Any page, not just articles, can be interwikied. For instance, if you have a user page in Russian as well as English, you can add an interwiki link to the Russian version of your page on your English-language user page, and vice versa. Many help and community pages exist in multiple languages and are linked to one another in this way. These links can be very helpful if you want to find an equivalent project or policy in another language; for instance, if you want to find spoken articles in German, simply go to the English Spoken Wikipedia project, which has an interwiki link to the German-language Wikipedia page, WikiProjekt Gesprochene Wikipedia.

Editors must add links to other languages, article by article, for them to show up. The links are created using special language codes. These codes are mostly two letters (a few are three letters) and are based on the international standard ISO 639, which catalogs languages. If no ISO code exists, a special code is developed and used; for instance, the Simple English Wikipedia (a Wikipedia written in simpler English) uses the prefix simple (according to w:Wikipedia:Multilingual coordination). These prefixes also appear in the Wikipedia URL for each edition: So http://en.wikipedia.org/ is the English-language Wikipedia. A table of all existing Wikipedia languages with their corresponding code may be found on the Meta site at meta:List of Wikipedias. These codes are also used informally on the projects to refer to the various language Wikipedias; you may see en:WP or enWP used to mean the English-language Wikipedia, de:WP to mean the German-language Wikipedia, ru:WP to mean the Russian-language Wikipedia, and so on.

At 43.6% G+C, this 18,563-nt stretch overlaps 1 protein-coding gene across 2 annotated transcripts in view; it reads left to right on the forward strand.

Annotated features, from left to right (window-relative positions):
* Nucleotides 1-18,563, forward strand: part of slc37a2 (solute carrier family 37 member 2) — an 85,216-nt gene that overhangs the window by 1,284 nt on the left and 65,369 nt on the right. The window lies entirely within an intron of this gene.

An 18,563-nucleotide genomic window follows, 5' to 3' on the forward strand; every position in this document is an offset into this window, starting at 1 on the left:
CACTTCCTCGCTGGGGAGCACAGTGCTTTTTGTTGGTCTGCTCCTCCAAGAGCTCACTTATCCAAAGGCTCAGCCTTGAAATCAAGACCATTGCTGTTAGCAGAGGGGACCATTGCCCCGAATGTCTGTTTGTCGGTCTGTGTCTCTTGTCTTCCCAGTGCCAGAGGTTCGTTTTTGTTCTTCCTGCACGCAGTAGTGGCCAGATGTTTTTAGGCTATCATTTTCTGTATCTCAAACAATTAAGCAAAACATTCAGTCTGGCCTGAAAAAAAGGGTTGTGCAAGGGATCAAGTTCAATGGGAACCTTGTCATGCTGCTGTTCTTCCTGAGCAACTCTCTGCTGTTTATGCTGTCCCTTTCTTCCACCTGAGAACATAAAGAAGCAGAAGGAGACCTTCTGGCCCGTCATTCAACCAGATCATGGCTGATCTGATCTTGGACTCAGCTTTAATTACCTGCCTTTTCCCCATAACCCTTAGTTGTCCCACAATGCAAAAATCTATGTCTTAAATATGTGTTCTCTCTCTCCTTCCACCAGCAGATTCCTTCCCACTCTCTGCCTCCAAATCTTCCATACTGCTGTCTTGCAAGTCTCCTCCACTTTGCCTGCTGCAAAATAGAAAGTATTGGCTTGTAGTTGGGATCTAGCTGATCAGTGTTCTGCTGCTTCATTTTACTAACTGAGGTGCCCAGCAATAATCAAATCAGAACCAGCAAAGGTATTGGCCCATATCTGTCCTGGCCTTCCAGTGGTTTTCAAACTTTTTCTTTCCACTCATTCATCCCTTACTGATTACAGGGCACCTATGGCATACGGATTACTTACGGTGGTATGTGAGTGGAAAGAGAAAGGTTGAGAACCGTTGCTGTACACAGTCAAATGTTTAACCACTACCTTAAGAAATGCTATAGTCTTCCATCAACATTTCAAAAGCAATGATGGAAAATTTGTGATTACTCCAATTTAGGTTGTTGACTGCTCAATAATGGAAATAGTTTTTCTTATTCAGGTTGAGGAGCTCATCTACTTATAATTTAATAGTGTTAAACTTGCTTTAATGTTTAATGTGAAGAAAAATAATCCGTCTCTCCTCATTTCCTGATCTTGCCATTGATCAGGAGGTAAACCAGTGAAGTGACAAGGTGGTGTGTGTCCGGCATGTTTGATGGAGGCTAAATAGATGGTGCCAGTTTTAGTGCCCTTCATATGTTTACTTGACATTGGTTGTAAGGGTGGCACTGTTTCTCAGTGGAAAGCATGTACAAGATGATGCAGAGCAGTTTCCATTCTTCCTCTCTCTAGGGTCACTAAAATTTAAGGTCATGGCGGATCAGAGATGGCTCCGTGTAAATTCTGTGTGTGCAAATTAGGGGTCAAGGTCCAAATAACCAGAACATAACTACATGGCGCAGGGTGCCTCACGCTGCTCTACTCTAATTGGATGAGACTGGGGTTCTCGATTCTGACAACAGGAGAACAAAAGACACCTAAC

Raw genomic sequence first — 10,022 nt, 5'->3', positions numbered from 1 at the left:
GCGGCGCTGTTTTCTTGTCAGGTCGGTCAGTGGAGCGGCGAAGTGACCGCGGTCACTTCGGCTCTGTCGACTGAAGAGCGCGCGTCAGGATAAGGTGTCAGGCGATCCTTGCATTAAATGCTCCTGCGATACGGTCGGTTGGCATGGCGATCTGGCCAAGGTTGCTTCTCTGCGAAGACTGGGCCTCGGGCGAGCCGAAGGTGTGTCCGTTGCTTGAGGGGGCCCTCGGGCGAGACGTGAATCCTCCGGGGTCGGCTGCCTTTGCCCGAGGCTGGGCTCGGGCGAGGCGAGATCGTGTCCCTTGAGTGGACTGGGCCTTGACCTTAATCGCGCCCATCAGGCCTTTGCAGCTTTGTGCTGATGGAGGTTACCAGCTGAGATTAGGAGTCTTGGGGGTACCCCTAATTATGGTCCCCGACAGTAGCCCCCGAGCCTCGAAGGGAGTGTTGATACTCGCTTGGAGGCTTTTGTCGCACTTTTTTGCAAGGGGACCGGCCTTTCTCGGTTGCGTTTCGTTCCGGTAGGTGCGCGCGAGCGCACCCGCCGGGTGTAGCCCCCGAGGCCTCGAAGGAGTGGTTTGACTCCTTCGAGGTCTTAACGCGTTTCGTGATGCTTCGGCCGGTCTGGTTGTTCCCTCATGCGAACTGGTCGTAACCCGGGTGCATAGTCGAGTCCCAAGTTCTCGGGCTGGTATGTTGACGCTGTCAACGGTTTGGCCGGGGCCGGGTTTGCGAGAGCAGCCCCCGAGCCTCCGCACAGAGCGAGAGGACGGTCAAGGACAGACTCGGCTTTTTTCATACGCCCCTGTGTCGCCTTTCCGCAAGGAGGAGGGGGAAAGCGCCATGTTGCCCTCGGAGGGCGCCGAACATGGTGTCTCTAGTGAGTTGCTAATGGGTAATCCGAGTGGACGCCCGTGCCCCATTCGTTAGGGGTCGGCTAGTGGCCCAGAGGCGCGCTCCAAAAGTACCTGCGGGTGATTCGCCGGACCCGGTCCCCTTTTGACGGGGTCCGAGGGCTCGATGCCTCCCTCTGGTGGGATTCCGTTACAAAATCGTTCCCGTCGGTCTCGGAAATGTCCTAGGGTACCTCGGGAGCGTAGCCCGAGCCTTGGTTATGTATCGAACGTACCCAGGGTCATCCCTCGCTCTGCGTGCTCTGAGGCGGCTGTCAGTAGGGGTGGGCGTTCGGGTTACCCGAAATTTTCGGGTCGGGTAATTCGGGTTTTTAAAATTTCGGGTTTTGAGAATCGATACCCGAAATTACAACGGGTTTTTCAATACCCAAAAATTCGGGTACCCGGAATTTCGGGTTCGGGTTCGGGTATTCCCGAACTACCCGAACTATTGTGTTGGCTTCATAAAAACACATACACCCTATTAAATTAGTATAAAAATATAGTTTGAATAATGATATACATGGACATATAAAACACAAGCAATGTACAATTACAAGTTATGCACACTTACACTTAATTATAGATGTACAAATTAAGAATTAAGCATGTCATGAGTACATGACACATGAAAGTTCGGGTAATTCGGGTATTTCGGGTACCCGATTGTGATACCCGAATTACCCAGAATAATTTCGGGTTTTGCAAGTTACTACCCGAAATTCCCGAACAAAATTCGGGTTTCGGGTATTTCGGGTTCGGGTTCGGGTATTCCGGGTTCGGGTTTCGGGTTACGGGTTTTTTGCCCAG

Once you have found the two articles you wish to link and know their respective title and language code, creating the links is simple. Edit one article, and scroll to the end of the text. Interwiki links are placed at the very bottom of the article, underneath all article text.

The link takes this form: [[language code:article name in native language]]. For instance, if you're working on the article Cat in English, and you want to link to the article Chat in French, you would add the link [[fr:chat]] at the end of the English-language article. After saving the page, a link with the text Français will show up on the left-hand sidebar; if you click it, you'll be taken to the French article at http://fr.wikipedia.org/wiki/Chat. Similarly, to link to the article in German you would type [[de:Hauskatze]] which will give you a link to http://de.wikipedia.org/wiki/Hauskatze under Deutsch in the sidebar.

By convention, interwiki links are placed below category tags on pages, each on its own line. The most popular arrangement for ordering interwiki links on a page is alphabetically by code.

Broken Interwiki Links